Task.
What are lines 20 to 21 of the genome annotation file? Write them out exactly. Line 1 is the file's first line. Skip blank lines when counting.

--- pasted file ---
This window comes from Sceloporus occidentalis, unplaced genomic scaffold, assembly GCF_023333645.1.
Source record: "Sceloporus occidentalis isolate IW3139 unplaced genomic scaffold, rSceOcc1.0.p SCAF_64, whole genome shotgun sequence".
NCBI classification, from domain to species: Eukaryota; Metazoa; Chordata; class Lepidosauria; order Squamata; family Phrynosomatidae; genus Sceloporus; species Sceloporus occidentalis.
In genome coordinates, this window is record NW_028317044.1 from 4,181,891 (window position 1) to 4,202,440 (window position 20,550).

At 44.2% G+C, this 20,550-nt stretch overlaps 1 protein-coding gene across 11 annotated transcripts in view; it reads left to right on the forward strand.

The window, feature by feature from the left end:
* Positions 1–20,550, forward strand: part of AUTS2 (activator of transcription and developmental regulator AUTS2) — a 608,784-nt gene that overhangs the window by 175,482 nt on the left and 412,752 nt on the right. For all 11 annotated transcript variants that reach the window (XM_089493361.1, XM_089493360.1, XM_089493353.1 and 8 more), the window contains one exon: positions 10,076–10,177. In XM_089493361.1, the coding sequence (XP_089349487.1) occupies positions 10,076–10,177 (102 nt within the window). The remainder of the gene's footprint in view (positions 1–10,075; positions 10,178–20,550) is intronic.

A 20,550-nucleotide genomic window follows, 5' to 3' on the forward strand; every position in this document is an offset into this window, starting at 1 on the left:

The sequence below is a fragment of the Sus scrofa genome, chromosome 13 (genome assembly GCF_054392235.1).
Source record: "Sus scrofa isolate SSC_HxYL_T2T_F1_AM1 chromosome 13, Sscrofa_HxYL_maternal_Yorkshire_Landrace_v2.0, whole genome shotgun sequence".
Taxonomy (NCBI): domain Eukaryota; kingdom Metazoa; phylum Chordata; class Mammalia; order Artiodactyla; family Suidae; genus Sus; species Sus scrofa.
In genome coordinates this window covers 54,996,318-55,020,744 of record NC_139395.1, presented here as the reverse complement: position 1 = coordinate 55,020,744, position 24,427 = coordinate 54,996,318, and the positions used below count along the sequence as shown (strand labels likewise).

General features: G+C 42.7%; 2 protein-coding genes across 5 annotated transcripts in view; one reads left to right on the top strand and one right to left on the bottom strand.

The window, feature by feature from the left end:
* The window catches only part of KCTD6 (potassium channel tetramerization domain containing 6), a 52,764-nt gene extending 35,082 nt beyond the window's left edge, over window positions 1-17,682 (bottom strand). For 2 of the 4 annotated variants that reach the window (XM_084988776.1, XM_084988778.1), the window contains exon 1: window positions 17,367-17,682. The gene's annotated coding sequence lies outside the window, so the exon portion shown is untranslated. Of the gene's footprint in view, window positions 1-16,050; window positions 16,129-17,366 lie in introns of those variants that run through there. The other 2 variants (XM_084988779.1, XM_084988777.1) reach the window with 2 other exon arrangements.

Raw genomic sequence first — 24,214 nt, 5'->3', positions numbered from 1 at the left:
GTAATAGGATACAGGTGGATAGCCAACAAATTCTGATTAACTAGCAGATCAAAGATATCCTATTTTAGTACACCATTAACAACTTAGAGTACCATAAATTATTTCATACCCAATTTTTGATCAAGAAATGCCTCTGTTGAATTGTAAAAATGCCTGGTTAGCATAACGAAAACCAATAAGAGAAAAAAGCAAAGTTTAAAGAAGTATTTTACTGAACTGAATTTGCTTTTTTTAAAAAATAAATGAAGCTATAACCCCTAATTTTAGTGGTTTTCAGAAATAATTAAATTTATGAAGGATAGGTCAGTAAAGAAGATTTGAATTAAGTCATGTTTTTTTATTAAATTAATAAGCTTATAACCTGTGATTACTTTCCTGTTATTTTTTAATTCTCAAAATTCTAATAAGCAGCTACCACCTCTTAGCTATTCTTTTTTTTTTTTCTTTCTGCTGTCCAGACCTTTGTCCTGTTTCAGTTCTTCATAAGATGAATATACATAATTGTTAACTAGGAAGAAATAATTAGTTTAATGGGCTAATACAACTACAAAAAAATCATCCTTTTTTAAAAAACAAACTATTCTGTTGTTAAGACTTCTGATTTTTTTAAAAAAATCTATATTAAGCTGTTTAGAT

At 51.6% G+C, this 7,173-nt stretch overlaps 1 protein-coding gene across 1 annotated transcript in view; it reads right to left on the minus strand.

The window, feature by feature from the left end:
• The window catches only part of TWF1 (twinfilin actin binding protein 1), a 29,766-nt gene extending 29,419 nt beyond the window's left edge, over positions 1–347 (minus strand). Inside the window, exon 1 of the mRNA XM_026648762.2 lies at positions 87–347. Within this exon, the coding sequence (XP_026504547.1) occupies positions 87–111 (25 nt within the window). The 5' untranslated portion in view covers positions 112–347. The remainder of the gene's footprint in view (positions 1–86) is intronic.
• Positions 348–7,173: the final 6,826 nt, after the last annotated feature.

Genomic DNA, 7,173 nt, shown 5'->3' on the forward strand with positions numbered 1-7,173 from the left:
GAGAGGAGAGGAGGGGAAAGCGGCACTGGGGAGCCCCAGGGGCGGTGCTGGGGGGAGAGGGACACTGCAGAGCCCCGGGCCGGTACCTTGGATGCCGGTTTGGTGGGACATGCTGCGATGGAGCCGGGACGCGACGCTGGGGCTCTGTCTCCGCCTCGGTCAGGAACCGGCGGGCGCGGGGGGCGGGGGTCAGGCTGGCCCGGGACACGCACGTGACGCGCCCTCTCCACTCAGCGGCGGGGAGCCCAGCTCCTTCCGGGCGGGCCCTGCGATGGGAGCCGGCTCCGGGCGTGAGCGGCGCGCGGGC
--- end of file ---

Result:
• The window catches only part of TWF1 (twinfilin actin binding protein 1), a 29,766-nt gene extending 29,419 nt beyond the window's left edge, over positions 1–347 (minus strand). Inside the window, exon 1 of the mRNA XM_026648762.2 lies at positions 87–347. Within this exon, the coding sequence (XP_026504547.1) occupies positions 87–111 (25 nt within the window). The 5' untranslated portion in view covers positions 112–347. The remainder of the gene's footprint in view (positions 1–86) is intronic.
• Positions 348–7,173: the final 6,826 nt, after the last annotated feature.